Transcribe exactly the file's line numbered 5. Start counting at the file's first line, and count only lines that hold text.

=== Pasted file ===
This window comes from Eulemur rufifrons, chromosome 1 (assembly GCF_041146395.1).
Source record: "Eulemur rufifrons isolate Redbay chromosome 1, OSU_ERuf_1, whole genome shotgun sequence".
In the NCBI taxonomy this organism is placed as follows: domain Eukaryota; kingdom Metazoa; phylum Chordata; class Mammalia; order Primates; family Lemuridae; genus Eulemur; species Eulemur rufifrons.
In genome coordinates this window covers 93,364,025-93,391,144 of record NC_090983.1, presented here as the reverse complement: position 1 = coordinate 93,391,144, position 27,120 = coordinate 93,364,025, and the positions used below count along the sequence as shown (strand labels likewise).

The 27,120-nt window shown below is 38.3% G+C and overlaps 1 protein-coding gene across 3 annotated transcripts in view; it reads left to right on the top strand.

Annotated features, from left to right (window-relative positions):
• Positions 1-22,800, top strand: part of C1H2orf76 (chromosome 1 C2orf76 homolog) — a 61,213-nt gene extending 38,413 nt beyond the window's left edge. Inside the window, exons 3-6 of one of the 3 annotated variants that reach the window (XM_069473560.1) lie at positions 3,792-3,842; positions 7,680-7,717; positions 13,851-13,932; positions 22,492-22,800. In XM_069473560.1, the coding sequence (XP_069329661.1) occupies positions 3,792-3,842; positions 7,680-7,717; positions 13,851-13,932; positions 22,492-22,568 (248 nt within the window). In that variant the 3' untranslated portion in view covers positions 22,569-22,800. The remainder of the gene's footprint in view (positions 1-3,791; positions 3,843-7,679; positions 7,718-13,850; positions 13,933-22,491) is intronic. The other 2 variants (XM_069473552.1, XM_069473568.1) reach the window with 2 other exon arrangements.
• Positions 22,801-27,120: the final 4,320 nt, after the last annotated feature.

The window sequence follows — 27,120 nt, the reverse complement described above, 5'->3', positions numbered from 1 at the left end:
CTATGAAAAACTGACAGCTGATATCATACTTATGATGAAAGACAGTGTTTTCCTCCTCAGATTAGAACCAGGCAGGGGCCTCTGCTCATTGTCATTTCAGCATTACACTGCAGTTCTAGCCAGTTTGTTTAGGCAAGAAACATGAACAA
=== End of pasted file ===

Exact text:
The 27,120-nt window shown below is 38.3% G+C and overlaps 1 protein-coding gene across 3 annotated transcripts in view; it reads left to right on the top strand.